Connect the World takes viewers on a journey across continents, beyond headlines and into histories of the stories that are changing our world.
It's said nothing is certain in life except for death and taxes.
For French football clubs it's a new punitive tax law that's worrying them to death. They fear one of Europe top leagues, newly resurgent following significant investment from mega wealthy Qataris and Russians, could be irreparably damaged by the tax.
On Thursday, French president Francois Hollande told a delegation of professional French football club leaders he wouldn't abandon the government's plan for a 75% tax on salaries reaching more than a $1.35 million.
French football clubs have been lobbying hard against the tax, arguing it endangers their future. It's estimated the tax could increase their costs by up to 30%.
And they feel so strongly over the matter that they plan to go on strike.
So if you're a French football fan don't expect to be watching the likes Paris Saint-Germain striker Zlatan Ibrahimovic or Monaco forward Falcao in action between 29 November and 2 December.
If it goes ahead it would France's first football "strike" since 1972.
Richard Quest explains why he thinks fixing France's economy is more important than keeping soccer clubs happy.
A tax hike proposed by President François Hollande has French soccer clubs set to strike for the first time since 1972.
Jonathan Mann spoke to World Sport's Don Riddell about how this tax is going to hit France's favorite sport.
A bet that his grandson would play for the national football team proved true, and very profitable, for one Welsh grandfather.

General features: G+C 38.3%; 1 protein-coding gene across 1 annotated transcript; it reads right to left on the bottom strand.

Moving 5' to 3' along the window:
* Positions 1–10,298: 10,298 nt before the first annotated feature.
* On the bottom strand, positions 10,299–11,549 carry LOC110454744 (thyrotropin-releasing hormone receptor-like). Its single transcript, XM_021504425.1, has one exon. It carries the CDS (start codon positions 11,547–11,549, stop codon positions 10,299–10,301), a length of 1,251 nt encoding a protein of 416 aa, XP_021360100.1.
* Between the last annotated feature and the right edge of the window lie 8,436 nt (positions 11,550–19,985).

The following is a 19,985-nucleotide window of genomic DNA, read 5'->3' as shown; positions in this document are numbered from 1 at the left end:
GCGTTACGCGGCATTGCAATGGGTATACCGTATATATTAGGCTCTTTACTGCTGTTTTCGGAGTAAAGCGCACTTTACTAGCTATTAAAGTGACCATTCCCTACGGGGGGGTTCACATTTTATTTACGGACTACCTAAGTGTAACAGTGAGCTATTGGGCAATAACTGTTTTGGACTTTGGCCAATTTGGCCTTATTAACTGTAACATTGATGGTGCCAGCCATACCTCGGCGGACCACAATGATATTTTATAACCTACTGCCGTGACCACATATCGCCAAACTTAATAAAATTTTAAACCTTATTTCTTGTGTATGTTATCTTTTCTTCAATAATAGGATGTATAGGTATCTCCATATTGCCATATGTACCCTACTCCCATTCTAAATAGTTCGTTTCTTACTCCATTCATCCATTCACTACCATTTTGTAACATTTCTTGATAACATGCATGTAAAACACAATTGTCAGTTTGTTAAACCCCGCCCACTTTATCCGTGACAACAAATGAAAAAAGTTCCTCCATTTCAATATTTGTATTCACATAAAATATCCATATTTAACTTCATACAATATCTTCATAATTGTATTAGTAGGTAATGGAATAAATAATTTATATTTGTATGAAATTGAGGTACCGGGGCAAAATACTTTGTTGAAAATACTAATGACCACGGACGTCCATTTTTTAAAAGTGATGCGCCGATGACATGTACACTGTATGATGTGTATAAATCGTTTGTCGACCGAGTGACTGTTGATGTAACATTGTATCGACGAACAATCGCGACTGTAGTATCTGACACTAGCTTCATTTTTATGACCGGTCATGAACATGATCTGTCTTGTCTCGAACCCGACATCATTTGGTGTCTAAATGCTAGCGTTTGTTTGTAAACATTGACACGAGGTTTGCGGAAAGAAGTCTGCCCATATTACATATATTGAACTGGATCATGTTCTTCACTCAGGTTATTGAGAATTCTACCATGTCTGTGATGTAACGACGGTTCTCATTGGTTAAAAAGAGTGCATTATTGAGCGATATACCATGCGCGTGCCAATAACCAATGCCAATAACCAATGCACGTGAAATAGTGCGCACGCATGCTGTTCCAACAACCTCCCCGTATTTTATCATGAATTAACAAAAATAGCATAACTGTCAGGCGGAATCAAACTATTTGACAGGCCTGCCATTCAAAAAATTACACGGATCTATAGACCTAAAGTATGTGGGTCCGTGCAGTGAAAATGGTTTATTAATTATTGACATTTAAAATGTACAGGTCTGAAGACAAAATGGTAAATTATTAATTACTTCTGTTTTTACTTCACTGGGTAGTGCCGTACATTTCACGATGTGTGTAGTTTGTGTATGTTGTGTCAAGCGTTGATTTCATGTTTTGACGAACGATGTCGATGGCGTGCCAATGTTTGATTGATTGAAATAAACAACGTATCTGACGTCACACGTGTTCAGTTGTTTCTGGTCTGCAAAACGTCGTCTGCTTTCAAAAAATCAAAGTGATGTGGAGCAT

Jim Boulden reports on a remarkable story of a grandfather with very valuable foresight.
Captain Tony Harris had only been in Afghanistan for a month in 2009, when his life changed forever.
A veteran of Northern Ireland and Iraq, the father of two was on patrol in Sangin in the Helmand Province when his vehicle was hit by an improvised explosive device (IED).
The blast threw Harris 20 meters from the vehicle and shattered both of his heels.
After 10 months of surgery to try to save his feet, Harris decided to have his left leg amputated below the knee.
Four years on, Harris now sees the loss of his leg as what he calls a "good thing".
The reason, he says, is because it drove him to establish Race2Recovery, a team of injured soldiers which made history in January this year as the first disabled team to finish the grueling Dakar Rally.
"I really wanted to put the day I got injured into the past, " Harris says. "I wanted something else where I could say okay that happened but I've done other stuff now and actually I can remember that stuff much more positively and in hindsight, actually if I hadn't lost my leg, I wouldn't have gone to the Dakar."
Race2Recovery's Dakar debut was meant to be a one-off event to raise money for Help For Heroes and the Tedworth House Concept, but the team has since become a professional outfit and come Dakar 2014, they'll not only be aiming to finish, but to be among the first across the line.
Becky talks to Dario Cadavid, who is in charge of cooling systems for the Qatar 2022 Supreme Committee, as part of the special Connect the World program on the Qatar World Cup live from Doha.
Cadavid talks to Becky inside a cooled stadium and 3D imaging is used to show how they will look, and work, if they are needed in nine years time.